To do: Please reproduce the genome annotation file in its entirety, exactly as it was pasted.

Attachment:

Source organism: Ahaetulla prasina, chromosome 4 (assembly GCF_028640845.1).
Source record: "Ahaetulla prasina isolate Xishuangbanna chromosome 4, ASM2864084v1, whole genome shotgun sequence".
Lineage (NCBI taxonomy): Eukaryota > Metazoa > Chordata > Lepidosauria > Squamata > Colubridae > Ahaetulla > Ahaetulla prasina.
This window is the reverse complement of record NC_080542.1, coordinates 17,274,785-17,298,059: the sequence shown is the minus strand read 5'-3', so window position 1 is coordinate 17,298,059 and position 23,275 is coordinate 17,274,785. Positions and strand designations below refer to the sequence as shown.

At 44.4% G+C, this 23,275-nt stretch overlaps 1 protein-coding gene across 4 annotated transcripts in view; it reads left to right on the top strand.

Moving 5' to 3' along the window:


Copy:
Source organism: Ahaetulla prasina, chromosome 4 (assembly GCF_028640845.1).
Source record: "Ahaetulla prasina isolate Xishuangbanna chromosome 4, ASM2864084v1, whole genome shotgun sequence".
Lineage (NCBI taxonomy): Eukaryota > Metazoa > Chordata > Lepidosauria > Squamata > Colubridae > Ahaetulla > Ahaetulla prasina.
This window is the reverse complement of record NC_080542.1, coordinates 17,274,785-17,298,059: the sequence shown is the minus strand read 5'-3', so window position 1 is coordinate 17,298,059 and position 23,275 is coordinate 17,274,785. Positions and strand designations below refer to the sequence as shown.

At 44.4% G+C, this 23,275-nt stretch overlaps 1 protein-coding gene across 4 annotated transcripts in view; it reads left to right on the top strand.

Moving 5' to 3' along the window: